Effectiveness of Online Brain Training Games

You have not doubt seen one of the commercials over the last few years for one of the many services that supply users with online games that supposedly exercise the brain. The services typically tout the science of neuroplasticity, the area of research that explores the brain’s ability to increase its memory retention, attention span, creativity, as well as language and thinking skills. Yet just how effective are these games? Do their claims hold any validity? New research suggests that many of the games provide little benefit to their users.

In a special health report issued by the Harvard Medical School titled “Improving Memory: Understanding Age-Related Memory Loss”, doctors found that people who played these games did in fact improve in the tasks that they practised daiily. However, few of these skills translated into an improvement in their day to day lives. That is, the games did not seem to improve their overall thinking skills, focus and attention, memory or language skills.

A 2010 study, the results of which were published in the journal Nature, involved over 11,400 men and women between the ages of 16 and 60. Each of them were assigned one of three online brain training programs, one focusing on reasoning, one was primarily concerned with planning and problem solving, and the third required users to conduct research online in order to answer obscure question. The study found that after 6 weeks, the first and second group had continually boosted their scores in their assigned tasks, yet they nevertheless demonstrated no improvement in test for overall memory and thinking skills.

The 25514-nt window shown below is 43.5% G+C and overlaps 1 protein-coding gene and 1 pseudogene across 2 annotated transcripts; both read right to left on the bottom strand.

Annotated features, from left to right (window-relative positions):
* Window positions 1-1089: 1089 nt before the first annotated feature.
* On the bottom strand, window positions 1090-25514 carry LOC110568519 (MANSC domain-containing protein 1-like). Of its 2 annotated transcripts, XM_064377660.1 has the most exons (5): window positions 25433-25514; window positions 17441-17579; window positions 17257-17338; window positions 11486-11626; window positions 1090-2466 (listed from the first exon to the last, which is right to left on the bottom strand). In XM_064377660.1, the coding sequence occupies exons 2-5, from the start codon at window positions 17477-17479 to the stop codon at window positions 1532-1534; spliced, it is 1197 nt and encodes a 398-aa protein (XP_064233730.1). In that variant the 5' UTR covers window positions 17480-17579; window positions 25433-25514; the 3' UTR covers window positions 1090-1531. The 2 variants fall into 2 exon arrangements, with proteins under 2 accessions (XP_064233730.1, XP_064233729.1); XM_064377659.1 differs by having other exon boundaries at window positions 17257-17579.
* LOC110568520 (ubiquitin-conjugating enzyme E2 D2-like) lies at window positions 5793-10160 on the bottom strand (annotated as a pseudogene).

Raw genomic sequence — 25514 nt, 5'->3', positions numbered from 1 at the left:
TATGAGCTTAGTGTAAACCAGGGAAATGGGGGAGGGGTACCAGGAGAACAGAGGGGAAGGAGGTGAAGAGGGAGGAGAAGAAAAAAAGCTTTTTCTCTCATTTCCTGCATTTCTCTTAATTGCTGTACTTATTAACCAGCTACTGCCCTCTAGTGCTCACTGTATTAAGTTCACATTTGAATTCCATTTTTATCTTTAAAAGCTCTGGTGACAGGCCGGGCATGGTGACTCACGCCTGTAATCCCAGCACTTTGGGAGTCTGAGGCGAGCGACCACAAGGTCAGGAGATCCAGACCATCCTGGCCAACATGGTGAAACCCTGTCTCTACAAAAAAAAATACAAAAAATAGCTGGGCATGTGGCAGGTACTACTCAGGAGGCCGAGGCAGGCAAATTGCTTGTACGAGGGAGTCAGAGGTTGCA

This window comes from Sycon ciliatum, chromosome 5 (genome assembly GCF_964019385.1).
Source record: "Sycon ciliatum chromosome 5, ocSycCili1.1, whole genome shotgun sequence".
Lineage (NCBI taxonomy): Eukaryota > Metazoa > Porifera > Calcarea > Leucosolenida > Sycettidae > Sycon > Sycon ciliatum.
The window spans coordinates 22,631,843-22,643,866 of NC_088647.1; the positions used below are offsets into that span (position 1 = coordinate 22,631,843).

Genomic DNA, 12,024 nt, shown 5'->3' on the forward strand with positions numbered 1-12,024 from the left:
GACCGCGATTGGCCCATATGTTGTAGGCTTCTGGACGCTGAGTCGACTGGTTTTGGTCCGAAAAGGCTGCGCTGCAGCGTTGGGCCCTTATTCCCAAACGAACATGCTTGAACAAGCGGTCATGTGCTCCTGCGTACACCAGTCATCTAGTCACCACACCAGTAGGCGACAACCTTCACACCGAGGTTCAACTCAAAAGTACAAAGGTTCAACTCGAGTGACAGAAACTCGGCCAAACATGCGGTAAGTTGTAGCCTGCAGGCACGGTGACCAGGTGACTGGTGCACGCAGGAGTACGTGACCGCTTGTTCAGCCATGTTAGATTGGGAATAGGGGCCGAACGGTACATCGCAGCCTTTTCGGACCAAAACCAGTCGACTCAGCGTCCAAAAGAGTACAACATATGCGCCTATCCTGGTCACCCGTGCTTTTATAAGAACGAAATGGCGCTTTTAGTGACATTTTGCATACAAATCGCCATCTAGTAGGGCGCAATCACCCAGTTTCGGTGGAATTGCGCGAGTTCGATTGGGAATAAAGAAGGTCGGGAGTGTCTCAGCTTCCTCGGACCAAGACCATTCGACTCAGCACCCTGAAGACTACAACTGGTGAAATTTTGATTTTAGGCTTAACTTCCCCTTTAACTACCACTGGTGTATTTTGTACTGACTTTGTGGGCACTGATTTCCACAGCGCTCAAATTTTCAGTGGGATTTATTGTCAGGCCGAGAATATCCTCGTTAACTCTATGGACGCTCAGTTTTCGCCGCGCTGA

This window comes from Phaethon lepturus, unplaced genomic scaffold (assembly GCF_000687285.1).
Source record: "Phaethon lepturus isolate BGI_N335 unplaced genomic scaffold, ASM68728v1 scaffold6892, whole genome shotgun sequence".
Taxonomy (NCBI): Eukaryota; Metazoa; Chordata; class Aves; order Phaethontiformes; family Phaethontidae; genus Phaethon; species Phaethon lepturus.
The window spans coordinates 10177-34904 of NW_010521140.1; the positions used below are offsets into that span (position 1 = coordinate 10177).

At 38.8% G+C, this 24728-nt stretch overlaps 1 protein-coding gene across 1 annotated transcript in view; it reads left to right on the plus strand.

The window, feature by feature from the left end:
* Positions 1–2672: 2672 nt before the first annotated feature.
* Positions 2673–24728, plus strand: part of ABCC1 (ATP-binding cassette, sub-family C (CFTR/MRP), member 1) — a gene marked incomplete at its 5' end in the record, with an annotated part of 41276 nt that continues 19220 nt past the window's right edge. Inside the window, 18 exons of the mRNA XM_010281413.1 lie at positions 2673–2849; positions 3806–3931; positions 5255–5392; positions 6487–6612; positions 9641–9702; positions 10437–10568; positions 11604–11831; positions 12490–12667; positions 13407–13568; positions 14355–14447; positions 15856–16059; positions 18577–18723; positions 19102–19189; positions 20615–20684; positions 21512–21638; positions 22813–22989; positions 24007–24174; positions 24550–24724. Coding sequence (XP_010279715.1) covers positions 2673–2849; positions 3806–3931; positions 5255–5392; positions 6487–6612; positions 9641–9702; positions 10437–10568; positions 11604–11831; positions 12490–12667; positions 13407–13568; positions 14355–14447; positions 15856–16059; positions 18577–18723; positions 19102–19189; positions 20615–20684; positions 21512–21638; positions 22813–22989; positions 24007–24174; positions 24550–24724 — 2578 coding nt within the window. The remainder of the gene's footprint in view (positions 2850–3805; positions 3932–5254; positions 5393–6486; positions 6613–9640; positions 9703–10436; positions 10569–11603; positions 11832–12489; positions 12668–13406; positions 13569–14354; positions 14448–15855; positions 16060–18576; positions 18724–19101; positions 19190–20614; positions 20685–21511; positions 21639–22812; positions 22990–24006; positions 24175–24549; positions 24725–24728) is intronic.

A particularly interesting study was conducted and published by one of the largest companies behind the emergence of online neuroplasticity training – PosiT Science, the creator of Brain Fitness Program. In the study, 487 people over the age of 65 were split into 2 groups. Half participated in the company’s regular 40 hour-long online games program, and the other group, the control group, watched educational DVDs, the contents of which they were later quizzed on. The result was that the group using the online software boosted their memory and attention scores much higher than the control group. Yet when it came to the subjects reporting what, if any improvement they experienced in everyday situations, the results were almost identical. The study seems to reinforce the findings that improvements gained from online games cannot be easily transferred to offline life.

It’s worth noting some of the limitations of these studies. For instance, none of the research published to date has taken into account the effect of games that continually increase the level of difficulty as the player improves their skills. Also, none of the games researched were those based on neurofeedback, were the brain activity of the player is monitored so that they can learn to develop patterns in their thinking. But it would seem that overall, these games cannot improve your memory and executive thinking processes.

The best exercises an individual can do to bolster their mental ability remain those which cost a lot less than a monthly membership to one of these online services. Learning a new language or how to play a musical instruments are among the best. Juggling has shown to stretch the brain in several areas including hand-eye coordination and timing. And social games played with others such as cards, chess, and puzzles have proven to have tremendous benefit.